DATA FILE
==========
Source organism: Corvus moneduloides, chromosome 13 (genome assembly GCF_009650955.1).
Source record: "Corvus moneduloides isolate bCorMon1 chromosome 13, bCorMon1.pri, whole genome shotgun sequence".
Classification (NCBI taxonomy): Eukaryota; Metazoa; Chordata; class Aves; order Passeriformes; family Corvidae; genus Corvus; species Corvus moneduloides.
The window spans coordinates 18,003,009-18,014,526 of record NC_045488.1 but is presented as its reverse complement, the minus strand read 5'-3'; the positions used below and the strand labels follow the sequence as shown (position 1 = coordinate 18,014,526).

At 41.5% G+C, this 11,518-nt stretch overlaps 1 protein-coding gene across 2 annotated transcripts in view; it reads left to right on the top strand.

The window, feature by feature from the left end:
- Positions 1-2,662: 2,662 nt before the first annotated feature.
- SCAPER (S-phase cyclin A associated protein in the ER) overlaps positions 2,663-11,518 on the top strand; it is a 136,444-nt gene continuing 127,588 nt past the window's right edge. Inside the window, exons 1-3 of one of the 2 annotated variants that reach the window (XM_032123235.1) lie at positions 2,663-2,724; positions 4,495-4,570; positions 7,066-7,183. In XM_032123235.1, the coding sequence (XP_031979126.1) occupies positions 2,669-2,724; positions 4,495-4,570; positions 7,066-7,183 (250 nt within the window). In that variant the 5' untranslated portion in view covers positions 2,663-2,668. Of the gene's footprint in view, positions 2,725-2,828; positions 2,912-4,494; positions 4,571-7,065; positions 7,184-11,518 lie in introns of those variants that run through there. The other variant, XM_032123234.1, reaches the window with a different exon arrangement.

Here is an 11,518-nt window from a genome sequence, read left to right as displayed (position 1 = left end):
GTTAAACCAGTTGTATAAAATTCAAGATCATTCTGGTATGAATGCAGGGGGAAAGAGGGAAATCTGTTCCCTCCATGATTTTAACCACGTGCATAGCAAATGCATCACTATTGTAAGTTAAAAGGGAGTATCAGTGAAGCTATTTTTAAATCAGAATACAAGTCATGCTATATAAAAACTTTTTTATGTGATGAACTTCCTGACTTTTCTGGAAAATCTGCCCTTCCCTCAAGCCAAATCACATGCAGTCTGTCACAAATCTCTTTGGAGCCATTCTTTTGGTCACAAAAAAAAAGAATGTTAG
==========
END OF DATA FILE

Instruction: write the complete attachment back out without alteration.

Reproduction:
Source organism: Corvus moneduloides, chromosome 13 (genome assembly GCF_009650955.1).
Source record: "Corvus moneduloides isolate bCorMon1 chromosome 13, bCorMon1.pri, whole genome shotgun sequence".
Classification (NCBI taxonomy): Eukaryota; Metazoa; Chordata; class Aves; order Passeriformes; family Corvidae; genus Corvus; species Corvus moneduloides.
The window spans coordinates 18,003,009-18,014,526 of record NC_045488.1 but is presented as its reverse complement, the minus strand read 5'-3'; the positions used below and the strand labels follow the sequence as shown (position 1 = coordinate 18,014,526).

At 41.5% G+C, this 11,518-nt stretch overlaps 1 protein-coding gene across 2 annotated transcripts in view; it reads left to right on the top strand.

The window, feature by feature from the left end:
- Positions 1-2,662: 2,662 nt before the first annotated feature.
- SCAPER (S-phase cyclin A associated protein in the ER) overlaps positions 2,663-11,518 on the top strand; it is a 136,444-nt gene continuing 127,588 nt past the window's right edge. Inside the window, exons 1-3 of one of the 2 annotated variants that reach the window (XM_032123235.1) lie at positions 2,663-2,724; positions 4,495-4,570; positions 7,066-7,183. In XM_032123235.1, the coding sequence (XP_031979126.1) occupies positions 2,669-2,724; positions 4,495-4,570; positions 7,066-7,183 (250 nt within the window). In that variant the 5' untranslated portion in view covers positions 2,663-2,668. Of the gene's footprint in view, positions 2,725-2,828; positions 2,912-4,494; positions 4,571-7,065; positions 7,184-11,518 lie in introns of those variants that run through there. The other variant, XM_032123234.1, reaches the window with a different exon arrangement.

Here is an 11,518-nt window from a genome sequence, read left to right as displayed (position 1 = left end):
GTTAAACCAGTTGTATAAAATTCAAGATCATTCTGGTATGAATGCAGGGGGAAAGAGGGAAATCTGTTCCCTCCATGATTTTAACCACGTGCATAGCAAATGCATCACTATTGTAAGTTAAAAGGGAGTATCAGTGAAGCTATTTTTAAATCAGAATACAAGTCATGCTATATAAAAACTTTTTTATGTGATGAACTTCCTGACTTTTCTGGAAAATCTGCCCTTCCCTCAAGCCAAATCACATGCAGTCTGTCACAAATCTCTTTGGAGCCATTCTTTTGGTCACAAAAAAAAAGAATGTTAG